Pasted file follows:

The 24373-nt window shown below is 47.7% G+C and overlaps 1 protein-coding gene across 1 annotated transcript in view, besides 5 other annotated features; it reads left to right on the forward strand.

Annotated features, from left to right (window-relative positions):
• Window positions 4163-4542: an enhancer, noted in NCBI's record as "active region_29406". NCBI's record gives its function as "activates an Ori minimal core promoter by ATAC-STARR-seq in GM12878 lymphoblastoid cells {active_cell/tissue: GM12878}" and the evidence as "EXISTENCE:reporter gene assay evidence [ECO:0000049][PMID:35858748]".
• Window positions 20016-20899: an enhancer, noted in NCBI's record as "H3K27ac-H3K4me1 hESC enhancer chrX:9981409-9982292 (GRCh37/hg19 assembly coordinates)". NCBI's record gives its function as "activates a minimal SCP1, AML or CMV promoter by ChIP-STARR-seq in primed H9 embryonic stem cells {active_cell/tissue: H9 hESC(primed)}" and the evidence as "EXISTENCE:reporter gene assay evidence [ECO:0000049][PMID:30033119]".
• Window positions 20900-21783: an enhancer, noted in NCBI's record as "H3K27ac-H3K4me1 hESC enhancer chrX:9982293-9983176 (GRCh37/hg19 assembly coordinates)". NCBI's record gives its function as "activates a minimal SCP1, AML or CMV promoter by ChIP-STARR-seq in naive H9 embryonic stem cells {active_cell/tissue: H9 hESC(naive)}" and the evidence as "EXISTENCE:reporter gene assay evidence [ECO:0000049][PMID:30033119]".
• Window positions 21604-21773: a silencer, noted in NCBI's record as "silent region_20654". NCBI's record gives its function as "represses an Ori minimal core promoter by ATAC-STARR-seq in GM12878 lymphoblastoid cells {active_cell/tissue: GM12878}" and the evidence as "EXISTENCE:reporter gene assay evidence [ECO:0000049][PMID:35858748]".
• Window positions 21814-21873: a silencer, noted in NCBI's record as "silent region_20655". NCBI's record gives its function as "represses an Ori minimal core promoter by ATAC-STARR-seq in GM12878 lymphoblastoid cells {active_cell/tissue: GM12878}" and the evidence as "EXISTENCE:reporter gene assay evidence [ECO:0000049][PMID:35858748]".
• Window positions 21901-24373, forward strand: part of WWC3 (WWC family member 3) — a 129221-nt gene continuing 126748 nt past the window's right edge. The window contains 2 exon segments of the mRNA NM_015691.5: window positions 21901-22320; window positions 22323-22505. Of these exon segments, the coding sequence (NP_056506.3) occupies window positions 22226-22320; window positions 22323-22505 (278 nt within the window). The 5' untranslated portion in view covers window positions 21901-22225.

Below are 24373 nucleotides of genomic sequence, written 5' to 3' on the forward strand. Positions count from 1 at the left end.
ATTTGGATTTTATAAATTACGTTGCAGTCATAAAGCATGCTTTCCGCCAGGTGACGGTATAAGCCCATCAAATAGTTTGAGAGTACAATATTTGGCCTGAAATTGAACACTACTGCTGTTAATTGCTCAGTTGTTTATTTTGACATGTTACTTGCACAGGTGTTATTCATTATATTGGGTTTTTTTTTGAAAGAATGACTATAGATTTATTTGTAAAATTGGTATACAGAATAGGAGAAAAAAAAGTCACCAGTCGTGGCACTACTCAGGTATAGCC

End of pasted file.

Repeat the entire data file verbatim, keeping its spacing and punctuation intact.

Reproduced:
The 24373-nt window shown below is 47.7% G+C and overlaps 1 protein-coding gene across 1 annotated transcript in view, besides 5 other annotated features; it reads left to right on the forward strand.

Annotated features, from left to right (window-relative positions):
• Window positions 4163-4542: an enhancer, noted in NCBI's record as "active region_29406". NCBI's record gives its function as "activates an Ori minimal core promoter by ATAC-STARR-seq in GM12878 lymphoblastoid cells {active_cell/tissue: GM12878}" and the evidence as "EXISTENCE:reporter gene assay evidence [ECO:0000049][PMID:35858748]".
• Window positions 20016-20899: an enhancer, noted in NCBI's record as "H3K27ac-H3K4me1 hESC enhancer chrX:9981409-9982292 (GRCh37/hg19 assembly coordinates)". NCBI's record gives its function as "activates a minimal SCP1, AML or CMV promoter by ChIP-STARR-seq in primed H9 embryonic stem cells {active_cell/tissue: H9 hESC(primed)}" and the evidence as "EXISTENCE:reporter gene assay evidence [ECO:0000049][PMID:30033119]".
• Window positions 20900-21783: an enhancer, noted in NCBI's record as "H3K27ac-H3K4me1 hESC enhancer chrX:9982293-9983176 (GRCh37/hg19 assembly coordinates)". NCBI's record gives its function as "activates a minimal SCP1, AML or CMV promoter by ChIP-STARR-seq in naive H9 embryonic stem cells {active_cell/tissue: H9 hESC(naive)}" and the evidence as "EXISTENCE:reporter gene assay evidence [ECO:0000049][PMID:30033119]".
• Window positions 21604-21773: a silencer, noted in NCBI's record as "silent region_20654". NCBI's record gives its function as "represses an Ori minimal core promoter by ATAC-STARR-seq in GM12878 lymphoblastoid cells {active_cell/tissue: GM12878}" and the evidence as "EXISTENCE:reporter gene assay evidence [ECO:0000049][PMID:35858748]".
• Window positions 21814-21873: a silencer, noted in NCBI's record as "silent region_20655". NCBI's record gives its function as "represses an Ori minimal core promoter by ATAC-STARR-seq in GM12878 lymphoblastoid cells {active_cell/tissue: GM12878}" and the evidence as "EXISTENCE:reporter gene assay evidence [ECO:0000049][PMID:35858748]".
• Window positions 21901-24373, forward strand: part of WWC3 (WWC family member 3) — a 129221-nt gene continuing 126748 nt past the window's right edge. The window contains 2 exon segments of the mRNA NM_015691.5: window positions 21901-22320; window positions 22323-22505. Of these exon segments, the coding sequence (NP_056506.3) occupies window positions 22226-22320; window positions 22323-22505 (278 nt within the window). The 5' untranslated portion in view covers window positions 21901-22225.

Below are 24373 nucleotides of genomic sequence, written 5' to 3' on the forward strand. Positions count from 1 at the left end.
ATTTGGATTTTATAAATTACGTTGCAGTCATAAAGCATGCTTTCCGCCAGGTGACGGTATAAGCCCATCAAATAGTTTGAGAGTACAATATTTGGCCTGAAATTGAACACTACTGCTGTTAATTGCTCAGTTGTTTATTTTGACATGTTACTTGCACAGGTGTTATTCATTATATTGGGTTTTTTTTTGAAAGAATGACTATAGATTTATTTGTAAAATTGGTATACAGAATAGGAGAAAAAAAAGTCACCAGTCGTGGCACTACTCAGGTATAGCC